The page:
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Student Affairs and Services

Wellness hub

The wellness hub consists of various mental health resources including virtual wellness tools, informational support and relevant resources on campus and in the community.

Note: The information provided is not intended to be a substitute for professional diagnoses or treatment.

Mental health resources

Not only does physical activity contribute to a healthy body, it also plays a critical role in mental health. Some of the benefits of an active lifestyle include: stress alleviation, improvement in focus and memory, better quality of sleep, and boosting overall mood. Creating an active lifestyle can be as simple as going for a daily walk and taking the stairs more often. Here are some useful resources to help you implement more physical activity in your everyday life.

Campus resources

REDS Rec offers a wide variety of services to help keep you active! Check out their fitness class schedule and other services. You can also find them on YouTube!

Community resources

GTFO NB is a fun and supportive adventure club for women and non-binary folks. GTFO’s mission is to increase capacity, confidence, and community in New Brunswick women who love to adventure.

Virtual resources

ParticipACTION has programs and resources for all ages.

Yoga with Adriene has free videos to help enjoy a yoga practice in the comfort of your own home

The positive effect of walking - are you curious to learn how exercise can have a positive effect on problem solving and creative thinking? Learn more by reading this promising research.


  • Couch to 5K Runner: A helpful app to get you up and running!
  • AllTrails: This app shares thorough information such as difficulty levels and maps on local hiking trails and waterfalls.
  • MyFitnessPal: This app aims to help you build healthy habits around fitness and nutrition. 
  • Peloton – at home fitness: Offering a variety of highly motivating workouts including HIIT, yoga, cycling, and running.

“In a racist society, it is not enough to be non-racist, we must be anti-racist.” — Angela Davis

The staff at UNB Counselling Services are dedicated to ending racism and as such, we believe in action towards social equity, solidarity and self-education around topics such as white privilege, systemic racism, microaggressions, prejudice, and allyship.

The following resources have been collected with the intention of helping those who wish to learn more about what it means to combat racism and to support those who have experienced racialized trauma.

Campus resources

Nancy Harn is the Indigenous Wellness Coordinator at the Ntulsonawt Wellness Centre in Marshall D’Avray Hall. She currently offers confidential counselling sessions grounded in Indigenous culture. For more information, Nancy can be reached at nharn@unb.ca or by calling 506-458-7038. 

The Human Rights and Positive Environment Office at UNB has complied an extensive list of educational resources including books, articles, podcasts, and organizations dedicated to combating racism such as the Anti-racism living document.

Virtual resources

Addressing Power & Privilege provides critical reflective questions for white folks that address power and privilege.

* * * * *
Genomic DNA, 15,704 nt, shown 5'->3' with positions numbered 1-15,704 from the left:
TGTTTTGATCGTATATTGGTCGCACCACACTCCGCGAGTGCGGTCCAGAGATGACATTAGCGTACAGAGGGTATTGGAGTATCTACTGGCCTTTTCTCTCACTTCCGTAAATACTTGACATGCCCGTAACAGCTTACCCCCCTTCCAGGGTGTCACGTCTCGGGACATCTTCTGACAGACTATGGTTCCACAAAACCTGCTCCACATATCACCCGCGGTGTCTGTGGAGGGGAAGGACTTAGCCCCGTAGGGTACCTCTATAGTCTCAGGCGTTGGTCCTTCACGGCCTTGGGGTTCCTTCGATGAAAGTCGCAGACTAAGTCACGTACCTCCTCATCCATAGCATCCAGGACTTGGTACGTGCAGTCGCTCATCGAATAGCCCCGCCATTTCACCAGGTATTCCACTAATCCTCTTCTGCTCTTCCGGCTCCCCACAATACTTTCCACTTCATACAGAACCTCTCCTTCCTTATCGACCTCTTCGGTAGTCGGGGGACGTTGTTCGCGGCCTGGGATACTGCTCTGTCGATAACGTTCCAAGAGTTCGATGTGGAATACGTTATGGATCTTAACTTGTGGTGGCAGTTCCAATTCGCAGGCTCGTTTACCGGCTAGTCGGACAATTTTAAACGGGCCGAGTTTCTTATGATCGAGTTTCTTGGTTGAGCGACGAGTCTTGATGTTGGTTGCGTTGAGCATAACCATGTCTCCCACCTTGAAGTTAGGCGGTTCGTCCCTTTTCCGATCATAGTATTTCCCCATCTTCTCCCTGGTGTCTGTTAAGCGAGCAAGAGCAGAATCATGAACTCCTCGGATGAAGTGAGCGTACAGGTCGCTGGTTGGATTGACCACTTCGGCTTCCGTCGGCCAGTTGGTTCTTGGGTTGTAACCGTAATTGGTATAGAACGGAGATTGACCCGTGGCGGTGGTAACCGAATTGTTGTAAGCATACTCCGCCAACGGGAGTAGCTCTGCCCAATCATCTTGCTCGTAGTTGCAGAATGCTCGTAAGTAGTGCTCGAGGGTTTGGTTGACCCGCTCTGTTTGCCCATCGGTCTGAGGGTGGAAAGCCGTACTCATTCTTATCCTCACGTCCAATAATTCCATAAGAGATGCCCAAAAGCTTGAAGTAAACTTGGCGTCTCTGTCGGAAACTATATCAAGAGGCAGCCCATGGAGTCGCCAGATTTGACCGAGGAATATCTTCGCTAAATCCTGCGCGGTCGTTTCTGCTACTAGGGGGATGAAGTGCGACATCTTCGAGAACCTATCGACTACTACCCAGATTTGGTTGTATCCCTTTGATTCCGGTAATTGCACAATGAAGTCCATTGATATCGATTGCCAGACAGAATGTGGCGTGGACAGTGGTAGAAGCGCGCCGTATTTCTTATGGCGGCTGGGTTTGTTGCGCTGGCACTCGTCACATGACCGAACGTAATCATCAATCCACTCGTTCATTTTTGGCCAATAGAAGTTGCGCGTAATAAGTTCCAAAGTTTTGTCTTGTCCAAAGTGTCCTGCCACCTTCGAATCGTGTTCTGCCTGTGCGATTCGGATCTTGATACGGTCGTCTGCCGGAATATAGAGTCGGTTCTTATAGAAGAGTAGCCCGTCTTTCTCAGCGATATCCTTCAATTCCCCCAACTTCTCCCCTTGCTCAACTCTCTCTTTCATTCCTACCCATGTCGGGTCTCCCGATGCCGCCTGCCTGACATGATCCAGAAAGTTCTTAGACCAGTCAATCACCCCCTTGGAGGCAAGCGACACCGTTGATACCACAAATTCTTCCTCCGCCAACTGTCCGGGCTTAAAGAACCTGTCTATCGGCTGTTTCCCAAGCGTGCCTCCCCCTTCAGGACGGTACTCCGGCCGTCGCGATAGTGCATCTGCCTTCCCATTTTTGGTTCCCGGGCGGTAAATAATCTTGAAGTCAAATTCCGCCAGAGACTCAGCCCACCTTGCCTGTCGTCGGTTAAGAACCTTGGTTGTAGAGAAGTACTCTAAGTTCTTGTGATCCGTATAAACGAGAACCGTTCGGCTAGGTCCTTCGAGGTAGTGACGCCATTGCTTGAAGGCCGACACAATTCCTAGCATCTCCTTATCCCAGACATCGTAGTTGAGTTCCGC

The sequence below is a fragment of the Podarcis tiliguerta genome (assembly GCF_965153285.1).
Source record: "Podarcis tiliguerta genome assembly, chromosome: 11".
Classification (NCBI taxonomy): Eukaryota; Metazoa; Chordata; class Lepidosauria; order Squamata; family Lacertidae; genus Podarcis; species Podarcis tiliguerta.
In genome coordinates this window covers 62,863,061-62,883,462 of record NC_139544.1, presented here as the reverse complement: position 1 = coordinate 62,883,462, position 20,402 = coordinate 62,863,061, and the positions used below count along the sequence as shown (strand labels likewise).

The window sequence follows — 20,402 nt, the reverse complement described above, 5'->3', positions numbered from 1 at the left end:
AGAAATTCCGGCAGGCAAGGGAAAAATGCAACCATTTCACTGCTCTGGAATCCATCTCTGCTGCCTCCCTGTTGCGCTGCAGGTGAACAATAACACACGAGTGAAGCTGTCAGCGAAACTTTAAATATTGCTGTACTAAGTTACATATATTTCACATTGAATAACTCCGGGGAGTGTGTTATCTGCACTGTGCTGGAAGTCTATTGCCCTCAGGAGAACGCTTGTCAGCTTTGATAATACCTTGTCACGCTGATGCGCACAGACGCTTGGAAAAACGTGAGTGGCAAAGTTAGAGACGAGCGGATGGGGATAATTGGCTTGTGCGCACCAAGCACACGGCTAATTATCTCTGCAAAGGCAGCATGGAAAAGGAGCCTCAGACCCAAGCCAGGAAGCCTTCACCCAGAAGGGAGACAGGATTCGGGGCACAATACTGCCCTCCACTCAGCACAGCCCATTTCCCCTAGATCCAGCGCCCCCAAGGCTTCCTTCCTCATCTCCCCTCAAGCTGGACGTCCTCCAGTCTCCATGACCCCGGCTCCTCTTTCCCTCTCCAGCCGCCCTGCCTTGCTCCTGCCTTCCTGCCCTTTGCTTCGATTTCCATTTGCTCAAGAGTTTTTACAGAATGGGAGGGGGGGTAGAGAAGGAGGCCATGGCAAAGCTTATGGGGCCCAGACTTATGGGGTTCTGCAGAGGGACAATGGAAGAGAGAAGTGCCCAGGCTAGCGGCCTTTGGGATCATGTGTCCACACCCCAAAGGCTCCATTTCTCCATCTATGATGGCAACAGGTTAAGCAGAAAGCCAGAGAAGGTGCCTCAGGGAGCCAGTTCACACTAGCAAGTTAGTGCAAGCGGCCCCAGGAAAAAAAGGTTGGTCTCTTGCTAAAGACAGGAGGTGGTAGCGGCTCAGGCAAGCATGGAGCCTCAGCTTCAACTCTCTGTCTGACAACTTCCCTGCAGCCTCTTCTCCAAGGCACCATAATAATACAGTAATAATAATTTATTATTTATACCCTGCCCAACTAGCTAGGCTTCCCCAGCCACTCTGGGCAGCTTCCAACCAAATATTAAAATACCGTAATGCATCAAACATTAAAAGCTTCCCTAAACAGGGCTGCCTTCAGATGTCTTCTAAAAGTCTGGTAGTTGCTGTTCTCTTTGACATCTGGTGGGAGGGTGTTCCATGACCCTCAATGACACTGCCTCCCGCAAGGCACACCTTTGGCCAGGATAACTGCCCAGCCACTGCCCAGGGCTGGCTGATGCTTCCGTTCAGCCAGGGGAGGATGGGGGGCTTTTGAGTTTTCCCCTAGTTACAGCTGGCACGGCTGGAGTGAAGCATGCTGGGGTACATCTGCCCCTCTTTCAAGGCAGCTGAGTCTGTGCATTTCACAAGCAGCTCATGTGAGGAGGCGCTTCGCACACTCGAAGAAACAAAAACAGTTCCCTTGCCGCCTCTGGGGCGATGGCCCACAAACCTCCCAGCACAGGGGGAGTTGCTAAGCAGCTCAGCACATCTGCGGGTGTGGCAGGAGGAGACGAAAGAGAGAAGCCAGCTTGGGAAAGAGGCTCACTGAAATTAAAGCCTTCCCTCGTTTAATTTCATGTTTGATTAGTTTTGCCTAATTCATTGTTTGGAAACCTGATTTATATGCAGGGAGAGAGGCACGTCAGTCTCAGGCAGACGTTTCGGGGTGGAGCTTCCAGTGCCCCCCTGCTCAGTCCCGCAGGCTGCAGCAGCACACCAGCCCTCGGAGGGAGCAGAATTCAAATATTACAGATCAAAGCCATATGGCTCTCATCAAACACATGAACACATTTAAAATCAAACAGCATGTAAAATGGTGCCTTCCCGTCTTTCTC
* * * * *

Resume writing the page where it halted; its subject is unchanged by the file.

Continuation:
Healing in Action provides an excellent toolkit to support the mental health of those who are fighting for racial justice.

The Indigenous Ally Toolkit explains what it means to be an ally and provides education around helpful and harmful assumptions and actions.

The Steve Fund is dedicated to the emotional wellbeing of students of color and equity in mental health on campus. 

Idle No More focuses on public education and non-violent direct action in order to dismantle societal inequities faced by Indigenous populations in Canada.  

Unwritten Histories provides education around the history of Settler Colonialism in Canada. 

Black Lives Matter: Mental Health Resources For And By People of Color

Sista Afya provides excellent resources and handouts for women of colour.

Between Sessions Podcast includes candid conversations on mental health, self-care, trauma, and joy from “two brown chicks changing the face of therapy on both sides of the couch.” Their social media feeds also feature inspiration, resources, and tips on self-care during trying times.

Black Youth Helpline National helpline for black youth and their families.

The Black Health Alliance is a community-led registered charity working to improve the health and well-being of Black communities in Canada.

Across Boundaries provides a dynamic range of mental health support and services and works within Anti-Racism/Anti-Black racism and Anti-Oppression framework. These frameworks address the negative impact of racism and discrimination on mental health and well-being.

Black Lives Matter Meditations were created by a psychologist and activist with the intention to help ease the psychological toll and stress on BIPOC people and those involved in the BLM movement. 

Community resources

Stel Raven is a Fredericton-based therapist and consultant who specializes in working with 2SLGTBQA+ and Indigenous community members who are experiencing trauma. Stel operates from an anti-oppressive framework, offering decolonial and Indigenous approaches to healing.

Under One Sky Friendship Centre is a local community hub providing culturally grounded services and programming aimed at supporting a healthy and empowered Indigenous community. 


  • Inconvenient Indian: A Curious Account of Native People in North America by Thomas King
  • Unsettling Canada by Arthur Manuel
  • The Equity Myth: Racialization and Indigeneity at Canadian Universities by Frances Henry, Enakshi Dua, Carl E. James, Audrey Kobayashi, Peter Li